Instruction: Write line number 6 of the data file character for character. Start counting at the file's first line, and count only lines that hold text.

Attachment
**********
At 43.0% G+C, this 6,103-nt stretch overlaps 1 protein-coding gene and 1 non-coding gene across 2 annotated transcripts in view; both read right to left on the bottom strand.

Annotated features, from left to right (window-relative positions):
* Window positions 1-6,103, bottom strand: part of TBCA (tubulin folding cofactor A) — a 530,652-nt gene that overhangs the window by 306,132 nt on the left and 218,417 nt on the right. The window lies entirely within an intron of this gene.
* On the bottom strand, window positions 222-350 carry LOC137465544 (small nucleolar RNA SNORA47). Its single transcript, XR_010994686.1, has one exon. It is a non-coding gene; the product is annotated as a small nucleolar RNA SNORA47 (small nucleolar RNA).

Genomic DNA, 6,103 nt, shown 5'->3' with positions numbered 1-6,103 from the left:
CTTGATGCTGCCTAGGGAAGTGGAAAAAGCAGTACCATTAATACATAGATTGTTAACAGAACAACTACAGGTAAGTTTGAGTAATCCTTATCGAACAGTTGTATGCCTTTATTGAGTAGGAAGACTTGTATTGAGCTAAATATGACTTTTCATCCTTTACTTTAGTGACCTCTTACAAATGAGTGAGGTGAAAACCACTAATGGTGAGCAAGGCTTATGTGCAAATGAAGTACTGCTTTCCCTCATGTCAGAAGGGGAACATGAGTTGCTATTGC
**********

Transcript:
CTTGATGCTGCCTAGGGAAGTGGAAAAAGCAGTACCATTAATACATAGATTGTTAACAGAACAACTACAGGTAAGTTTGAGTAATCCTTATCGAACAGTTGTATGCCTTTATTGAGTAGGAAGACTTGTATTGAGCTAAATATGACTTTTCATCCTTTACTTTAGTGACCTCTTACAAATGAGTGAGGTGAAAACCACTAATGGTGAGCAAGGCTTATGTGCAAATGAAGTACTGCTTTCCCTCATGTCAGAAGGGGAACATGAGTTGCTATTGC